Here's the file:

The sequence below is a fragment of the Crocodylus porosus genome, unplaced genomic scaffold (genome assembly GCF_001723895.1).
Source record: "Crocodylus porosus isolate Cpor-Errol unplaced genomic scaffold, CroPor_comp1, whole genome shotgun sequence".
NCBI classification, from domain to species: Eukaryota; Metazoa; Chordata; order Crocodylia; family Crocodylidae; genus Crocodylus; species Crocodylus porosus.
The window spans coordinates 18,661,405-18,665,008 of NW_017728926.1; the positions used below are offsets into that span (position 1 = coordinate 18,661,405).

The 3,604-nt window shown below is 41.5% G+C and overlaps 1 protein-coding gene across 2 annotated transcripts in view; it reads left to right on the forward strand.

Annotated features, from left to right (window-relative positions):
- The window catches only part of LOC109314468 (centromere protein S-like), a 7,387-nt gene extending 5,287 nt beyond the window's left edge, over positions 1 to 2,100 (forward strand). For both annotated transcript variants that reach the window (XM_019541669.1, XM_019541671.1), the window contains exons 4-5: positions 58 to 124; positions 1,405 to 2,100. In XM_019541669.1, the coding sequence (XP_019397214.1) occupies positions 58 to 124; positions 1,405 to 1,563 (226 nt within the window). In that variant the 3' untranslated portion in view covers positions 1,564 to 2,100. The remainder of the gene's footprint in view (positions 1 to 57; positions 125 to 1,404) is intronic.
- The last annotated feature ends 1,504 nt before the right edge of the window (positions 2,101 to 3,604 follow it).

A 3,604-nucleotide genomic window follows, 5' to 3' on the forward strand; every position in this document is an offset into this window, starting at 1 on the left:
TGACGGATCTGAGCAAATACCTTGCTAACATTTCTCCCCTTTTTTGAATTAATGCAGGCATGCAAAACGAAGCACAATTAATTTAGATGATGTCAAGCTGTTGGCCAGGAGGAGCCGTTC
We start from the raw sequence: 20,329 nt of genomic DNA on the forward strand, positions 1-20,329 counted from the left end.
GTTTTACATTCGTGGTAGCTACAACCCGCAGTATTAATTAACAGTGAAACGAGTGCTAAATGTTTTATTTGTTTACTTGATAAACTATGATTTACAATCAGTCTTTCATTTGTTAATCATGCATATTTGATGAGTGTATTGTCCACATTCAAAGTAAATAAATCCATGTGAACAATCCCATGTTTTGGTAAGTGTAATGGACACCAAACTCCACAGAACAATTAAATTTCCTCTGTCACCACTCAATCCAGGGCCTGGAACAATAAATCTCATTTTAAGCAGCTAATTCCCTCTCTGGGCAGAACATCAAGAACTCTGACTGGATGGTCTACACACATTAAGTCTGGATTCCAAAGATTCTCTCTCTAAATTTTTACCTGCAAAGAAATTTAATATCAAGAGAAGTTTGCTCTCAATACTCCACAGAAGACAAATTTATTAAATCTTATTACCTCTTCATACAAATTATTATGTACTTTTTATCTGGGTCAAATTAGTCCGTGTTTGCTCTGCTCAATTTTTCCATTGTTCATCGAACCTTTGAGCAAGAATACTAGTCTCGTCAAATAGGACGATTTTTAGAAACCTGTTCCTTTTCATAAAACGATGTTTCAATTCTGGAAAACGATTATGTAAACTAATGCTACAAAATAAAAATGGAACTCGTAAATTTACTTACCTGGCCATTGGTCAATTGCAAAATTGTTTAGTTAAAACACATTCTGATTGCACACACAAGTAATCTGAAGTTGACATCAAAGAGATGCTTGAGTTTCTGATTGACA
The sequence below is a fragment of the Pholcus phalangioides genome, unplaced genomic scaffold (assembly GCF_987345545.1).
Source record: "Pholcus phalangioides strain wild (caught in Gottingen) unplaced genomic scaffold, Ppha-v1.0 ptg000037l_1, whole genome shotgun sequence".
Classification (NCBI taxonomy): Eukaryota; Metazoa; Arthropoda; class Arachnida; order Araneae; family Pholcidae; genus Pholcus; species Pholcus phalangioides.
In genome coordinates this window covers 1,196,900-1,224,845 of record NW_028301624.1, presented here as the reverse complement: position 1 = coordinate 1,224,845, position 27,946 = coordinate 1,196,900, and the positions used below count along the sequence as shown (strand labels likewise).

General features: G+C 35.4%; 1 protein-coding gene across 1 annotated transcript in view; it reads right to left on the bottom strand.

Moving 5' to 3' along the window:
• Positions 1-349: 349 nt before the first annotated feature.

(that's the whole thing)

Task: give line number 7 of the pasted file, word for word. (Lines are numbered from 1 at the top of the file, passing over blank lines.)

- The window catches only part of LOC109314468 (centromere protein S-like), a 7,387-nt gene extending 5,287 nt beyond the window's left edge, over positions 1 to 2,100 (forward strand). For both annotated transcript variants that reach the window (XM_019541669.1, XM_019541671.1), the window contains exons 4-5: positions 58 to 124; positions 1,405 to 2,100. In XM_019541669.1, the coding sequence (XP_019397214.1) occupies positions 58 to 124; positions 1,405 to 1,563 (226 nt within the window). In that variant the 3' untranslated portion in view covers positions 1,564 to 2,100. The remainder of the gene's footprint in view (positions 1 to 57; positions 125 to 1,404) is intronic.